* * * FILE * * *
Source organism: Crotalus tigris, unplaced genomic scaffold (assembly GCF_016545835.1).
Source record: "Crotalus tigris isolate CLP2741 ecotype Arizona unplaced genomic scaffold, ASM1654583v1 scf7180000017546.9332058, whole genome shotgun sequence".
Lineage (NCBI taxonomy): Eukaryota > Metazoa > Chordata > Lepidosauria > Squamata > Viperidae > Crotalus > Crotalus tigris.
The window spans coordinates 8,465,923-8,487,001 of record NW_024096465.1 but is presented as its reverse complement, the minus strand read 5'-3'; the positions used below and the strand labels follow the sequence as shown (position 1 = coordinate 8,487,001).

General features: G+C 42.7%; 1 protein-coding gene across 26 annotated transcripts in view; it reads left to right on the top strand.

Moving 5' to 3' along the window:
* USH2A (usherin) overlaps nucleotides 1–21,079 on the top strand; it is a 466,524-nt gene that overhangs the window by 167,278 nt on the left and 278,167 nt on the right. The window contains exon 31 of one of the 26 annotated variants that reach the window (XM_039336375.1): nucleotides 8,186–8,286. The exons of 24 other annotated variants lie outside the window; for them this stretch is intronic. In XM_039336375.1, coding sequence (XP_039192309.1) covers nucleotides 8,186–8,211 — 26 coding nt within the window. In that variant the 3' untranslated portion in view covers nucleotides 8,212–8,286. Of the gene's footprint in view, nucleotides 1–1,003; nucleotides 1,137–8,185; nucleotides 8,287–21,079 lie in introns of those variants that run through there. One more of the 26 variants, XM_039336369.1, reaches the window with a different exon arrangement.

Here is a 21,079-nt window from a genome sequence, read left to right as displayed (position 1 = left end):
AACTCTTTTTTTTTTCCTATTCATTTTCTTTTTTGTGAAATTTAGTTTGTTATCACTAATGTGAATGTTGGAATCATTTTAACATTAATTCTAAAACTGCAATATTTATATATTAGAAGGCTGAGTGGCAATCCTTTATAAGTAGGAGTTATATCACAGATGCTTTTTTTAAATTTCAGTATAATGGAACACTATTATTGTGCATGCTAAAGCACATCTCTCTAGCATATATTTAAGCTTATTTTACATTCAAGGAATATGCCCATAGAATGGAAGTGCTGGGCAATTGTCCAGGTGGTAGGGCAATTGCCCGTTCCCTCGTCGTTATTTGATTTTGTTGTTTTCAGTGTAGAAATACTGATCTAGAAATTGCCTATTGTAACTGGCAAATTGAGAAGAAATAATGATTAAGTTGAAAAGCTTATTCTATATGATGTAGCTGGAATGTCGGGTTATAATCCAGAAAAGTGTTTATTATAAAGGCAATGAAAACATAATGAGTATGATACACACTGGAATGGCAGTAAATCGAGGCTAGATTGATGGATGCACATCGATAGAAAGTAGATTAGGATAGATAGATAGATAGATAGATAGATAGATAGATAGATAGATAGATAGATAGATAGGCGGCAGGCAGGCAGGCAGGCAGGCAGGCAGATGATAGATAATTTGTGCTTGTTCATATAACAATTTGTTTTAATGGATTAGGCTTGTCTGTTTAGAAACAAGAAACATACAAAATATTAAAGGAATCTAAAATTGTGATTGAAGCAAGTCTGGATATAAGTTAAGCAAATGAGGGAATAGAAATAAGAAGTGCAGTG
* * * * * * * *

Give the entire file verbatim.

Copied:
Source organism: Crotalus tigris, unplaced genomic scaffold (assembly GCF_016545835.1).
Source record: "Crotalus tigris isolate CLP2741 ecotype Arizona unplaced genomic scaffold, ASM1654583v1 scf7180000017546.9332058, whole genome shotgun sequence".
Lineage (NCBI taxonomy): Eukaryota > Metazoa > Chordata > Lepidosauria > Squamata > Viperidae > Crotalus > Crotalus tigris.
The window spans coordinates 8,465,923-8,487,001 of record NW_024096465.1 but is presented as its reverse complement, the minus strand read 5'-3'; the positions used below and the strand labels follow the sequence as shown (position 1 = coordinate 8,487,001).

General features: G+C 42.7%; 1 protein-coding gene across 26 annotated transcripts in view; it reads left to right on the top strand.

Moving 5' to 3' along the window:
* USH2A (usherin) overlaps nucleotides 1–21,079 on the top strand; it is a 466,524-nt gene that overhangs the window by 167,278 nt on the left and 278,167 nt on the right. The window contains exon 31 of one of the 26 annotated variants that reach the window (XM_039336375.1): nucleotides 8,186–8,286. The exons of 24 other annotated variants lie outside the window; for them this stretch is intronic. In XM_039336375.1, coding sequence (XP_039192309.1) covers nucleotides 8,186–8,211 — 26 coding nt within the window. In that variant the 3' untranslated portion in view covers nucleotides 8,212–8,286. Of the gene's footprint in view, nucleotides 1–1,003; nucleotides 1,137–8,185; nucleotides 8,287–21,079 lie in introns of those variants that run through there. One more of the 26 variants, XM_039336369.1, reaches the window with a different exon arrangement.

Here is a 21,079-nt window from a genome sequence, read left to right as displayed (position 1 = left end):
AACTCTTTTTTTTTTCCTATTCATTTTCTTTTTTGTGAAATTTAGTTTGTTATCACTAATGTGAATGTTGGAATCATTTTAACATTAATTCTAAAACTGCAATATTTATATATTAGAAGGCTGAGTGGCAATCCTTTATAAGTAGGAGTTATATCACAGATGCTTTTTTTAAATTTCAGTATAATGGAACACTATTATTGTGCATGCTAAAGCACATCTCTCTAGCATATATTTAAGCTTATTTTACATTCAAGGAATATGCCCATAGAATGGAAGTGCTGGGCAATTGTCCAGGTGGTAGGGCAATTGCCCGTTCCCTCGTCGTTATTTGATTTTGTTGTTTTCAGTGTAGAAATACTGATCTAGAAATTGCCTATTGTAACTGGCAAATTGAGAAGAAATAATGATTAAGTTGAAAAGCTTATTCTATATGATGTAGCTGGAATGTCGGGTTATAATCCAGAAAAGTGTTTATTATAAAGGCAATGAAAACATAATGAGTATGATACACACTGGAATGGCAGTAAATCGAGGCTAGATTGATGGATGCACATCGATAGAAAGTAGATTAGGATAGATAGATAGATAGATAGATAGATAGATAGATAGATAGATAGATAGATAGATAGGCGGCAGGCAGGCAGGCAGGCAGGCAGGCAGATGATAGATAATTTGTGCTTGTTCATATAACAATTTGTTTTAATGGATTAGGCTTGTCTGTTTAGAAACAAGAAACATACAAAATATTAAAGGAATCTAAAATTGTGATTGAAGCAAGTCTGGATATAAGTTAAGCAAATGAGGGAATAGAAATAAGAAGTGCAGTG